ornament. Related to these principles was the
precept of flexibility, especially in plan.
to

fection

The notion of an architecture as international


was in all likelihood derived from Germany,
where the term had been used from the mid1920s on. In 1925, Walter *Gropius published
Internationale Architektur, the first in a series of
Bauhausbcher; two years later, Ludwig *Hilberseimer brought out his Internationale neue
Baukunst; and in 1927, in conjunction with the
Weienhof housing exhibition, an 'Internationale Plan- und Modell-Ausstellung neuer
Baukunst' was held. All illustrated an architecture that Hitchcock had initially considered the
'International Style'. However, in this Euro-

pean context, international meant architecture


that expressed the spirit of the times, one that,
like the burgeoning technological culture of the
20th century, would spread throughout the
West: the machine was international and to the
Europeans this architecture was derived from
the processes and products of the machine. In
addition, the designation was infused with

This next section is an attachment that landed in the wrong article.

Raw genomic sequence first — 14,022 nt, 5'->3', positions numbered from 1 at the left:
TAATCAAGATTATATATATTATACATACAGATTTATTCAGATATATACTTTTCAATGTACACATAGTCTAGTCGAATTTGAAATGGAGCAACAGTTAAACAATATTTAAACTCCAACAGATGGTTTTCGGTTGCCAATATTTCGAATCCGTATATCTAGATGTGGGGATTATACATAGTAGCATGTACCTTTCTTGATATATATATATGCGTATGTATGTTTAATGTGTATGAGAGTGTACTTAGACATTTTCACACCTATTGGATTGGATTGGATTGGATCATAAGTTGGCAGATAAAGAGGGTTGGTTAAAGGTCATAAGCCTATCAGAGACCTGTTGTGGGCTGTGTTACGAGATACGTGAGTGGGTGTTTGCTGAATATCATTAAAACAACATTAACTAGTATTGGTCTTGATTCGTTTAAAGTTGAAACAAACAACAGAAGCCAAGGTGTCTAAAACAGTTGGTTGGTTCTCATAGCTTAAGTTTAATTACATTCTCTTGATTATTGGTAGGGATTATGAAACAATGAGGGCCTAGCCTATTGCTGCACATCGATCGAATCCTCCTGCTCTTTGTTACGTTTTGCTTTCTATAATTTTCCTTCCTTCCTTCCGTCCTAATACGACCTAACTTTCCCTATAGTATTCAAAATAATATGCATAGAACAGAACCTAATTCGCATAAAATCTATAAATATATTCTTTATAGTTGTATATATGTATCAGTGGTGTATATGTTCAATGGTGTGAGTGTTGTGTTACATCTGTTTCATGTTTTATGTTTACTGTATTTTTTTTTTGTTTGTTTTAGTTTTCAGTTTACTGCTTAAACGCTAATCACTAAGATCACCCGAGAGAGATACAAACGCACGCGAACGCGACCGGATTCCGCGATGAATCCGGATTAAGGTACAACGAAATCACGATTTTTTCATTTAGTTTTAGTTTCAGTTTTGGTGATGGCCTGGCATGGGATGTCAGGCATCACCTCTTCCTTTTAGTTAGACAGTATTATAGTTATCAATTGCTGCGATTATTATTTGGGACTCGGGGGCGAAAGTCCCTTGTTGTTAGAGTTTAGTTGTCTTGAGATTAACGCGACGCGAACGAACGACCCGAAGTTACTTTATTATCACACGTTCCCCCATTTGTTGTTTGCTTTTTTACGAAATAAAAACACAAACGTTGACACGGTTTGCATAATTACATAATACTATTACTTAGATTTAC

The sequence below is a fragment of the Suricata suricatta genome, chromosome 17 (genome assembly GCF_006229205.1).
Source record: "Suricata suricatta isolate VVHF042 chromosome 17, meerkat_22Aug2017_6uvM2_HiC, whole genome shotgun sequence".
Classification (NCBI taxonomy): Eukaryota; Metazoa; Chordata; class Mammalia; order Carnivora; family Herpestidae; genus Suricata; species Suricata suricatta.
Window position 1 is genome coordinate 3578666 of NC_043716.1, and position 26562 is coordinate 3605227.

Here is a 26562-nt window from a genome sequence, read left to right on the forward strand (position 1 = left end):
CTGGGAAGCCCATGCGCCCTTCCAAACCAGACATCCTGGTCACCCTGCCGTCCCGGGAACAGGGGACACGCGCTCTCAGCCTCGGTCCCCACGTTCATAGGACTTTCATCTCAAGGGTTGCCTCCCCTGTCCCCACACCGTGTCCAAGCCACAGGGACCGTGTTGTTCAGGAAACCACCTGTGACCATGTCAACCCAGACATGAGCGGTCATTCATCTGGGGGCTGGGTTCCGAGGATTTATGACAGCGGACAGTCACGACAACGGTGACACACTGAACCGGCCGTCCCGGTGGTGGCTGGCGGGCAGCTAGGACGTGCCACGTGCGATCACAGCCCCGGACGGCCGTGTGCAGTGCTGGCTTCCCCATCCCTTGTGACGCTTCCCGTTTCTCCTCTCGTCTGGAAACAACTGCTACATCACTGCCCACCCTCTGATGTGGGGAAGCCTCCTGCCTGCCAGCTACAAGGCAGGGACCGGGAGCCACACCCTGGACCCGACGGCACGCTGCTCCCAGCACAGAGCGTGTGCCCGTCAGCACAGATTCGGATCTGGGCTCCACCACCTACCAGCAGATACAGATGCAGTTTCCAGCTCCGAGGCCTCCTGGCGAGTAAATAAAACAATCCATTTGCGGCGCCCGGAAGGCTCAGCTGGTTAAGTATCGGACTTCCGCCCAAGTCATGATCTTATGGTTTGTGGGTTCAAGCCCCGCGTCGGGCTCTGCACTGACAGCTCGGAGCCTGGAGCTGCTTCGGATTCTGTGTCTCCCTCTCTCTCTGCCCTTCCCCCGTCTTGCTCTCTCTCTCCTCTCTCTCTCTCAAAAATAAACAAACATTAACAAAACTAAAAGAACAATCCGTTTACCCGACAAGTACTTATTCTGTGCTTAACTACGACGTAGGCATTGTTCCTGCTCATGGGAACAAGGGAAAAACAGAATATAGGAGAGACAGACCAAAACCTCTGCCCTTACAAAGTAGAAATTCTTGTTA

social and political ideology: international alluded to the socialist and Bolshevik Internationals, and an international architecture was
seen as a catalyst in the transformation of society
as *Mies van der Rohe put it in 1927 in

new efforts at housing,


the
new dwelling is but part of the
larger struggle for a new social order.'
None of this technical or social import was
relation to

'.

struggle for the

American use of the phrase


Here the emphasis on formal properties overwhelmed concern for functional considerations that were crucial to
European practitioners. Hitchcock andjohnson
claimed that it was 'nearly impossible to organize and execute a complicated building without making some choices not wholly deterassociated with the

International Style.

International Style

mined by technics and economics. One may


refuse to admit that intentionally

therefore

functionalist building [*Functionalism]

without

a potential aesthetic element.'

is

quite

And by

employing the adjective 'international' the


socio-political content of the term as used in
Europe was drained away, and 'International

became another

Style'

art-historical category,

1920s, submitted a modern design in the League


of Nations competition (1927-8), published
another modern project as 'The Future American Country House' (in Architectural Record,
1928), and built the nursery at Oak Lane
Country Day School near Philadelphia (1928).
Rudolph ^Schindler, trained by Otto * Wagner

and an emigre from Austria

in

19 14, lent a

Gothic